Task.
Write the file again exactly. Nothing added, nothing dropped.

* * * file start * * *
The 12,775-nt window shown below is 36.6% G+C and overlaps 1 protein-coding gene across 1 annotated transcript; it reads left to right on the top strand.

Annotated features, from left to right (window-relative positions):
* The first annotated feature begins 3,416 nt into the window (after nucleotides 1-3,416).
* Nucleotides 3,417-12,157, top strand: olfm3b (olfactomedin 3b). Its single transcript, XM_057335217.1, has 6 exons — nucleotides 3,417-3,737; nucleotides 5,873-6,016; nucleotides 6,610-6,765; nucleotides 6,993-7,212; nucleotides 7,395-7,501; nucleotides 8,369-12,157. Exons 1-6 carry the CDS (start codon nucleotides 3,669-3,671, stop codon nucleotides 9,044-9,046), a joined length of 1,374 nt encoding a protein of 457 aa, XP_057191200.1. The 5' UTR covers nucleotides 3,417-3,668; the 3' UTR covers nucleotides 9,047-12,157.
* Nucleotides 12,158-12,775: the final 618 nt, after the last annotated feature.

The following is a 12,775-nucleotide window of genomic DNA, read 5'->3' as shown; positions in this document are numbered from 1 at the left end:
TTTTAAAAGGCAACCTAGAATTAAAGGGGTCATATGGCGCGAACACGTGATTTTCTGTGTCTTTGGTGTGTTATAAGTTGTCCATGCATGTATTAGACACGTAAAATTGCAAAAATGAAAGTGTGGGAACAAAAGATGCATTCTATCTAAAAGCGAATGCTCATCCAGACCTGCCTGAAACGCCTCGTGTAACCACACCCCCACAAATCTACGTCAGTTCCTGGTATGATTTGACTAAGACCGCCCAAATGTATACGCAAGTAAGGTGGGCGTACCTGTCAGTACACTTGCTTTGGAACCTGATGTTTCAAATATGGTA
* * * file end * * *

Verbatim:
The 12,775-nt window shown below is 36.6% G+C and overlaps 1 protein-coding gene across 1 annotated transcript; it reads left to right on the top strand.

Annotated features, from left to right (window-relative positions):
* The first annotated feature begins 3,416 nt into the window (after nucleotides 1-3,416).
* Nucleotides 3,417-12,157, top strand: olfm3b (olfactomedin 3b). Its single transcript, XM_057335217.1, has 6 exons — nucleotides 3,417-3,737; nucleotides 5,873-6,016; nucleotides 6,610-6,765; nucleotides 6,993-7,212; nucleotides 7,395-7,501; nucleotides 8,369-12,157. Exons 1-6 carry the CDS (start codon nucleotides 3,669-3,671, stop codon nucleotides 9,044-9,046), a joined length of 1,374 nt encoding a protein of 457 aa, XP_057191200.1. The 5' UTR covers nucleotides 3,417-3,668; the 3' UTR covers nucleotides 9,047-12,157.
* Nucleotides 12,158-12,775: the final 618 nt, after the last annotated feature.

The following is a 12,775-nucleotide window of genomic DNA, read 5'->3' as shown; positions in this document are numbered from 1 at the left end:
TTTTAAAAGGCAACCTAGAATTAAAGGGGTCATATGGCGCGAACACGTGATTTTCTGTGTCTTTGGTGTGTTATAAGTTGTCCATGCATGTATTAGACACGTAAAATTGCAAAAATGAAAGTGTGGGAACAAAAGATGCATTCTATCTAAAAGCGAATGCTCATCCAGACCTGCCTGAAACGCCTCGTGTAACCACACCCCCACAAATCTACGTCAGTTCCTGGTATGATTTGACTAAGACCGCCCAAATGTATACGCAAGTAAGGTGGGCGTACCTGTCAGTACACTTGCTTTGGAACCTGATGTTTCAAATATGGTA